Didn’t make London. Not going to Rio. But I am sure if I were still working, I’d go to Rio. I worry about the younger people who are going. My friend Dr. Gary Wadler, former advisor to WADA, is one of 150 experts who called for the Games to be moved or suspended. He says the Games are not worth the medical risk. And the IOC has not seemed up to inspecting the vile waters of Guanabara Bay or judging the Zika threat.
My image of Brazil will remain the music and the people and movies like “Central Station” and “Black Orpheus” and the beautiful team of 1982 with Sócrates and Falcão that did not win the World Cup – plus my friends Altenir and Celia and Neo in Copacabana. Be safe, my friends.
"Among the things that have long fascinated people about Jesus and explain his enduring appeal is his method of dialogue and teaching. "He asked a lot of questions and told a lot of stories in the form of parables. In fact, parables form about a third of Jesus’ recorded teachings. The Gospels were written decades after he died, so his questions and parables clearly left a deep impression on those who bore testimony to him....
"Some of Jesus’ questions were rhetorical; others were meant to challenge or even provoke. In some cases, Jesus used questions to parry attacks by religious authorities who set traps for him. In others, he used questions to enter more fully into the lives of others and to help people look at the state of their hearts. He asked people about their fears and their faith. Jesus used questions to free a woman caught in adultery from condemnation and to inquire whether people considered him to be the Messiah. He probed deeply into questions not many had asked before him, like “For what is a man profited, if he shall gain the whole world, and lose his own soul?”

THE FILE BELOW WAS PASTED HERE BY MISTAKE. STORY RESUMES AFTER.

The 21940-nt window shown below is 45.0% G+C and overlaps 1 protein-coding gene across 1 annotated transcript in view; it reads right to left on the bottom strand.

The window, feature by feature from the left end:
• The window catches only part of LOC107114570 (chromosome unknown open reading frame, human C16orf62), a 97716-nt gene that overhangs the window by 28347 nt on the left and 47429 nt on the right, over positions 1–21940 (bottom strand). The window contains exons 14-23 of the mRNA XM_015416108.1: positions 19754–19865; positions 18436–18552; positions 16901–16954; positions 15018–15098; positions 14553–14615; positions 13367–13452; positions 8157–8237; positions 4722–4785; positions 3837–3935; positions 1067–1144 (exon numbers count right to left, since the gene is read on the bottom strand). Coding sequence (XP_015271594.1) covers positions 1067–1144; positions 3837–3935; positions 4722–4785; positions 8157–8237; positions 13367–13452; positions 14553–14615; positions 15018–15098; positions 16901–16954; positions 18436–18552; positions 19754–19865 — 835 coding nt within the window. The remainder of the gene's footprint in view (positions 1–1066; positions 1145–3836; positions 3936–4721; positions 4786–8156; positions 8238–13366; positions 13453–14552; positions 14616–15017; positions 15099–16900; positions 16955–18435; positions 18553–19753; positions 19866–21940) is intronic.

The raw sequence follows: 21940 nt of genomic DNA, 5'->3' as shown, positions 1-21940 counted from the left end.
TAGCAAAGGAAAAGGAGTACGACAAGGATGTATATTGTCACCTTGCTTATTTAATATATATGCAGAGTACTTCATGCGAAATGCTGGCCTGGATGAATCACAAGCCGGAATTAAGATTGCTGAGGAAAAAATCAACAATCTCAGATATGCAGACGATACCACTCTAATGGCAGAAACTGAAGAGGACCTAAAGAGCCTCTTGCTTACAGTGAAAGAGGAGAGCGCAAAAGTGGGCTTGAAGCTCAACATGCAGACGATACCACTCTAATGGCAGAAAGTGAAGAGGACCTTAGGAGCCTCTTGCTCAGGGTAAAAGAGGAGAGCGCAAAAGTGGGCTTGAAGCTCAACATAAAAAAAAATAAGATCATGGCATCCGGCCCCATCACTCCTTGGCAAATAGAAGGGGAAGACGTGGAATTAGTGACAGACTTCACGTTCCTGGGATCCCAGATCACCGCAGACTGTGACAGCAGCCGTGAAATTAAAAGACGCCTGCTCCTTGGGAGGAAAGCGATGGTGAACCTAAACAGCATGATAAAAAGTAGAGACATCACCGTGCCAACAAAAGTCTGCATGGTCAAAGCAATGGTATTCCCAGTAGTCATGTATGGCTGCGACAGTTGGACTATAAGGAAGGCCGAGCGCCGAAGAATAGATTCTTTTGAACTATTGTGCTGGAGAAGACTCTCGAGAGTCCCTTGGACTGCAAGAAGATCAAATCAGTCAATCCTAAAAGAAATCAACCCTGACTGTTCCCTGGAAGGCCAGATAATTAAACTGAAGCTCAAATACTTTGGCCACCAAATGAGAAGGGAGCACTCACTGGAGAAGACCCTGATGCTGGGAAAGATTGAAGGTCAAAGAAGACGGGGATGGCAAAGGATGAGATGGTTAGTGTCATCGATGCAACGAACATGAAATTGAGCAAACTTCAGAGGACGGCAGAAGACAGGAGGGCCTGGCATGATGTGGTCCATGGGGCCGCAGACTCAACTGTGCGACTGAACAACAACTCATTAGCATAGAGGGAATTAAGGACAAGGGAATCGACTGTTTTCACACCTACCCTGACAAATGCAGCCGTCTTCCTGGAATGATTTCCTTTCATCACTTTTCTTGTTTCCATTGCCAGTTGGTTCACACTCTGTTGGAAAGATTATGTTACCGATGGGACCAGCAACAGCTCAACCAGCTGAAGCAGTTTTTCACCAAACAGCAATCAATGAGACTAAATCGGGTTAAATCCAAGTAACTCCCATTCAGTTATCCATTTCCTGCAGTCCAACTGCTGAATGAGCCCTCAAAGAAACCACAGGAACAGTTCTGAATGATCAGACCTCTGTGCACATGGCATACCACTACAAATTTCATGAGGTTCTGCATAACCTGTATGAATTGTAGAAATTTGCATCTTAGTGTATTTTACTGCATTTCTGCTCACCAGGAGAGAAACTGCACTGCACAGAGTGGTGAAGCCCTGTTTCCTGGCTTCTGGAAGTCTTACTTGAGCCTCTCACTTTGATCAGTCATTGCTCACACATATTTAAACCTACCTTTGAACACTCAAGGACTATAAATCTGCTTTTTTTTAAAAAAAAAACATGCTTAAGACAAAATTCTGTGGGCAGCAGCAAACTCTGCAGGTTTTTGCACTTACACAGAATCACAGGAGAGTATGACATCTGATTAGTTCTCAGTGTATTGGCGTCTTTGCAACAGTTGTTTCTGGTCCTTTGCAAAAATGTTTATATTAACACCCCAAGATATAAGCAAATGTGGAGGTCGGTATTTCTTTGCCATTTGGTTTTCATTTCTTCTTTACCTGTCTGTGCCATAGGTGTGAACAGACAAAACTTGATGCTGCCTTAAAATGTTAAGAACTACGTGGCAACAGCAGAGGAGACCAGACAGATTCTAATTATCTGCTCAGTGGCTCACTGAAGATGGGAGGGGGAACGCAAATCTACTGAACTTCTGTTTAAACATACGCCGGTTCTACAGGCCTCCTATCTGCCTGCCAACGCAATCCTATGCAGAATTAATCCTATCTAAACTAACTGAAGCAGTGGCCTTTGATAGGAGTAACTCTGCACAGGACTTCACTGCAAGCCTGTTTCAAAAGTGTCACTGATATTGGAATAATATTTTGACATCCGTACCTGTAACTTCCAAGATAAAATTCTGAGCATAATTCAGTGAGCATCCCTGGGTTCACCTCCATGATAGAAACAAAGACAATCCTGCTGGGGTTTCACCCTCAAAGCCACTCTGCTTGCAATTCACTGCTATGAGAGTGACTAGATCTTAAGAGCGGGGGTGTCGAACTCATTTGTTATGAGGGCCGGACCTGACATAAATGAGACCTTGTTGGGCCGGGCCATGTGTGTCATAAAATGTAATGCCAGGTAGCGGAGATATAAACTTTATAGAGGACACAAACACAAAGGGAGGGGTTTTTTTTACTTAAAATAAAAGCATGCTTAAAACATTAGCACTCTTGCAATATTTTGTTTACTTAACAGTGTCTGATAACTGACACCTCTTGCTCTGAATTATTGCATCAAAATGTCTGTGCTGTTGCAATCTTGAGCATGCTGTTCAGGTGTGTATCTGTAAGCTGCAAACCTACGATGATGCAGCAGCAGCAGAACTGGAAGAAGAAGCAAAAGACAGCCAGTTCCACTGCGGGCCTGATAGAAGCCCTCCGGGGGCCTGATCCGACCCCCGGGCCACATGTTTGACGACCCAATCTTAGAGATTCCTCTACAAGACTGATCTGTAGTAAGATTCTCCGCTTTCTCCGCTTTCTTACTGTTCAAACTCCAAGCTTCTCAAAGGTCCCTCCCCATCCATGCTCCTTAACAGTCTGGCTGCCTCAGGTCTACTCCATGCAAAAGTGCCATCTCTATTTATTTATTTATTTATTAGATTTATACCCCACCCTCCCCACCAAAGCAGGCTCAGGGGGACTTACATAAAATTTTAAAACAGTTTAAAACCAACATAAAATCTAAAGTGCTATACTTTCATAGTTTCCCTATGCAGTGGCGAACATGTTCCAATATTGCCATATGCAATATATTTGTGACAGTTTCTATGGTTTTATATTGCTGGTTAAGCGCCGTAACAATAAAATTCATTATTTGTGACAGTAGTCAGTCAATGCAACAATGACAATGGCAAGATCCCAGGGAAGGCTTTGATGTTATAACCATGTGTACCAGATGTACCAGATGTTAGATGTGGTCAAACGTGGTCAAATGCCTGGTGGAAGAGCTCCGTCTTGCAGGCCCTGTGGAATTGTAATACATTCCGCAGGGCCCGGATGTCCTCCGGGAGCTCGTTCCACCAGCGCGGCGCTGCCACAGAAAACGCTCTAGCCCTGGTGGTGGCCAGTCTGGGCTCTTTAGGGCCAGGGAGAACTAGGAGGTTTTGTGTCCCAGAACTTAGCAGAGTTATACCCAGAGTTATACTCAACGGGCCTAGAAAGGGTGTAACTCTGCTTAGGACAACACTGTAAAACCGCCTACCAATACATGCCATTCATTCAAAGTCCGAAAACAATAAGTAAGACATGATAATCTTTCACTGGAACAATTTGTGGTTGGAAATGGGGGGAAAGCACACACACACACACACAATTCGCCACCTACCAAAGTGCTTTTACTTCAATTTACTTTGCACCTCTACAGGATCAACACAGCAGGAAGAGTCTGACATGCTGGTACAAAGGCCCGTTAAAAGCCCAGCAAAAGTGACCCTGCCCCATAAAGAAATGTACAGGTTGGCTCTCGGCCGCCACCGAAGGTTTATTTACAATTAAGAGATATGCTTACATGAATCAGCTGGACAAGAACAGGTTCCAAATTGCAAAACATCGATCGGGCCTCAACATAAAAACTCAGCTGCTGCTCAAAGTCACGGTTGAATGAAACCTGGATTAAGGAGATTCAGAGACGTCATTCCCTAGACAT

---(Peter Wehner, long-time White House consultant and writer, in the NYT last week about Jesus Christ’s method of teaching by asking questions.)
"Would that I could mention all the illuminating details in this biography, for example, why Wells praised Black Americans so highly, saying, 'I took a mighty liking to these gentle, human, dark-skinned people,' and 'Whatever America has to show in heroic living today, I doubt if she can show anything finer than the quality of the resolve, the steadfast efforts hundreds of black and colored men are making today to live blamelessly, honorably and patiently, getting by themselves what scraps of refinement, beauty and learning they may, keeping their hold on a civilization they are grudged and denied.''
-- "How H.G. Wells Predicted the 20th Century," Charles Johnson, NYT Book Review, Nov. 19, 2021. ***".
...the monsters arrive."
"They come in a deafening, surging swarm, blasting from lawn to lawn and filling the air with the stench of gasoline and death. I would call them mechanical locusts, descending upon every patch of gold in the neighborhood the way the grasshoppers of old would arrive, in numbers so great they darkened the sky, to lay bare a cornfield in minutes. But that comparison is unfair to locusts.
"Grasshoppers belong here. Gasoline-powered leaf blowers are invaders, the most maddening of all the maddening, environment-destroying tools of the American lawn-care industry."
---The great Margaret Renkl, from Nashville, one of my favorite NYT bylines, Oct. 26, 2021.
(She describes our Long Island enclave to every decibel, every stink.)